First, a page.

Ah, Boston. The land where Rs either don’t exist on the end of words, or they are added when they actually aren’t there (example: “pizzar”). The land where you pay your toll to the Sumner Tunnel and the guy calls Jonathan “Pal.” The land where Jonathan is kind of a folk hero because he can describe what it was like to be there during the blizzard of ’78. The place where, even though we lived here for many years, the antics of drivers can still surprise us.
It’s been a long day of appointments, but we are mostly ready to go now. Turns out that spending an hour+ sitting in the Chief of Neurosurgery’s waiting room is a really good way to end up feeling that you have no problems at all in the world. Today it was packed with people with shaved heads, mobility and mental challenges, and lots of stories. Just listening in made me realize that, if you ever want to be around a lot of courage, you should just go hang out in the neurosurgery waiting area. Particularly emotional for me was the young woman who has 2 stents in her brain because she was born with hydrocephalus and also shrapnel in a number of areas of her skull because she and her family survived attacks when they lived in Sarajevo. Hearing her telling her story, all the time with a face of bravery and a type of humor I’ve come to understand is critical to making it through these moments, put many things in my own life in perspective.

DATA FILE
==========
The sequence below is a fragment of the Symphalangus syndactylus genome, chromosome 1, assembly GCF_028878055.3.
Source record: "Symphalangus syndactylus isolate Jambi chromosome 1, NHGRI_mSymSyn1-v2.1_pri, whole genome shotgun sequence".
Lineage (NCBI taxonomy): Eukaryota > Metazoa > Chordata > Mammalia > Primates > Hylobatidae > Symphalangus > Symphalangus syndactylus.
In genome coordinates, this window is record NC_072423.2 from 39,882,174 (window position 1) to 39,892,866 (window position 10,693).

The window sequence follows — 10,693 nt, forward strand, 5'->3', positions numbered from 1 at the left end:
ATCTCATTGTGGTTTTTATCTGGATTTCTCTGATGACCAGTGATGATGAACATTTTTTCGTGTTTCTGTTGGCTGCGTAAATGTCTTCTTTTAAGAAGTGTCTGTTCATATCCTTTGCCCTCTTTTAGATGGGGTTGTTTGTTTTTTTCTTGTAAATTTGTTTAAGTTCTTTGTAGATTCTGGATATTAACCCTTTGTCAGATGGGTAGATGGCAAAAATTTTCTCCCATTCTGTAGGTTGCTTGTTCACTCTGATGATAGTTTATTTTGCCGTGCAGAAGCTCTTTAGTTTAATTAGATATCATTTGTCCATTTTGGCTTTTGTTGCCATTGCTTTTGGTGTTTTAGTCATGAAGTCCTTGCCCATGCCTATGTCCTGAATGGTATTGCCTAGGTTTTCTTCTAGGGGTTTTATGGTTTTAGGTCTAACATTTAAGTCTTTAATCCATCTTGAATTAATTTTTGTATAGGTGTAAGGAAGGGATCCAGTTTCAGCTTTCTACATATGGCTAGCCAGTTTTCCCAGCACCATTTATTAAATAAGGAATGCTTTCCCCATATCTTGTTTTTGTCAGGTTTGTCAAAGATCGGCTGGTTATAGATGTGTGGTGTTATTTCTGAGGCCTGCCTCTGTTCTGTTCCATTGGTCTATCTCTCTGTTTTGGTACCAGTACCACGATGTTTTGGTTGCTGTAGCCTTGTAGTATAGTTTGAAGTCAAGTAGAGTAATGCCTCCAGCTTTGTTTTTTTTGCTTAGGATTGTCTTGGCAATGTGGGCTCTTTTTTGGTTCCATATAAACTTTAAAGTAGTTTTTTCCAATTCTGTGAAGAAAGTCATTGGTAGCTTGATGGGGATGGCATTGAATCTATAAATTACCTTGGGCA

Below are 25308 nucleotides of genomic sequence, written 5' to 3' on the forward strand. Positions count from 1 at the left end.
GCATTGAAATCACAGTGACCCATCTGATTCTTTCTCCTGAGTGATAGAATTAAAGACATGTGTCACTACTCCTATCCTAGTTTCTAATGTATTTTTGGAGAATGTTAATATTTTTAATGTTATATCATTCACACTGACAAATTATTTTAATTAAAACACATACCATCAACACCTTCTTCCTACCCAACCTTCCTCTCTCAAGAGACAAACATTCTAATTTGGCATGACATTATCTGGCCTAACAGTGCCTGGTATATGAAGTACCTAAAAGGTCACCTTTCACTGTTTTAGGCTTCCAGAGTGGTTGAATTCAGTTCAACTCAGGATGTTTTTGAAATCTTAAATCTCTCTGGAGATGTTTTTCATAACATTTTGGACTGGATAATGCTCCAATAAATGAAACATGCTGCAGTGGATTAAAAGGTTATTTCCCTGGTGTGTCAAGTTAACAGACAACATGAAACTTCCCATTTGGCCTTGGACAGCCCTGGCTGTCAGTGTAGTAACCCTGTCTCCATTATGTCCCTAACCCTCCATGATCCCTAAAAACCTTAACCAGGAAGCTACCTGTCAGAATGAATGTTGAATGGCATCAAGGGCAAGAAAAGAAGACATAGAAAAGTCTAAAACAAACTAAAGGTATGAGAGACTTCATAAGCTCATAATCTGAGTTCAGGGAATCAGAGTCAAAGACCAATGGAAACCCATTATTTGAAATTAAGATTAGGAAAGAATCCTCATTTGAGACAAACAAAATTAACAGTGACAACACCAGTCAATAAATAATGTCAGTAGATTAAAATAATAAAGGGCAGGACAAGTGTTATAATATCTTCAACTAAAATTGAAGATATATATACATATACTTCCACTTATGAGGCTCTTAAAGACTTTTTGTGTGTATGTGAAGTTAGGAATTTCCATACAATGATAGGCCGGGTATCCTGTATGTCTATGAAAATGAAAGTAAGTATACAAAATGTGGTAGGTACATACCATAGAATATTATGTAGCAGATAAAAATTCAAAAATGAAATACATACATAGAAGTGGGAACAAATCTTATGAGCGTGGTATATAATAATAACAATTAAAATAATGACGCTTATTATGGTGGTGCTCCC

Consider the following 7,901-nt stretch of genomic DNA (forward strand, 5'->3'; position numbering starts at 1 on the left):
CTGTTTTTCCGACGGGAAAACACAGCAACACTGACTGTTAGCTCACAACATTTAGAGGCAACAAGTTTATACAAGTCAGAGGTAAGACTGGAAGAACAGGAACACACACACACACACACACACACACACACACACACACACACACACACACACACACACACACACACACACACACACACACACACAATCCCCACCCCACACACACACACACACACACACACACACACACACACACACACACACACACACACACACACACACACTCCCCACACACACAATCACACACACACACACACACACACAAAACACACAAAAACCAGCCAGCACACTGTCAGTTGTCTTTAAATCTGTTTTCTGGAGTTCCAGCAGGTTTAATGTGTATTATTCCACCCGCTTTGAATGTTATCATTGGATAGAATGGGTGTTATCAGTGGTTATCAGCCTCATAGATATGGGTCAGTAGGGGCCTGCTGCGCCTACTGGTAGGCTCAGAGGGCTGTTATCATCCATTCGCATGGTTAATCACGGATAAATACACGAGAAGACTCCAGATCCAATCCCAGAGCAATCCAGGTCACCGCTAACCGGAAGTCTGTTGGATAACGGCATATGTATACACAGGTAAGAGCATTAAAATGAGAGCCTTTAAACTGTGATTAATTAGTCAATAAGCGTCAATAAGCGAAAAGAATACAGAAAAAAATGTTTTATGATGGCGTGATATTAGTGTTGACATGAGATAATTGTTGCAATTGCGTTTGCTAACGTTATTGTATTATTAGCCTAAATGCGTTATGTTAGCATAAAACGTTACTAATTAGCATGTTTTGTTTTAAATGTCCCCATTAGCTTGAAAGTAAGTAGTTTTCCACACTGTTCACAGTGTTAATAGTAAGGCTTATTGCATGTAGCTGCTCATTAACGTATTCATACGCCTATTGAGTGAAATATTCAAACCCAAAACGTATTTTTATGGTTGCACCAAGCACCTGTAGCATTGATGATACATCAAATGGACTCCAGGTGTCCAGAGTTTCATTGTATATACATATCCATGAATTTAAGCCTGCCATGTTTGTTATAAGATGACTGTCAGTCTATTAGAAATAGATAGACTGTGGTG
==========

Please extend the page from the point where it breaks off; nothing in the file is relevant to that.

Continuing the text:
We met with Dr. Eskandar to confirm the details of the surgery. And then there was the great moment when he gave me a wink and said “See you tomorrow, shall we?” That’s a moment — when your neurosurgeon winks at you!
I was felt like a star in pre-op because it turns out that doing a lot of yoga and Nia keep your blood pressure and the rest of your body very healthy — all of those tests and numbers looked good. I have a delightful anesthesiologist (Standford Grad — Go Cardinal!) who was telling Jonathan where he could watch the youtube video on putting in a central line (I’m going to pass on that this evening). Heard the general description of the gizmo they screw my head into so that it remains perfectly still while they do the surgery. It’s a lot to take in, and I am happy that I will not be awake for most of it.
Kind people seem to be everywhere. Even the woman doing my blood work and my EKG told me, when we finished that she would be praying for me (and go by her church and light a candle for me). I can’t imagine feeling more surrounded by love than I do right now. And I love you, right back!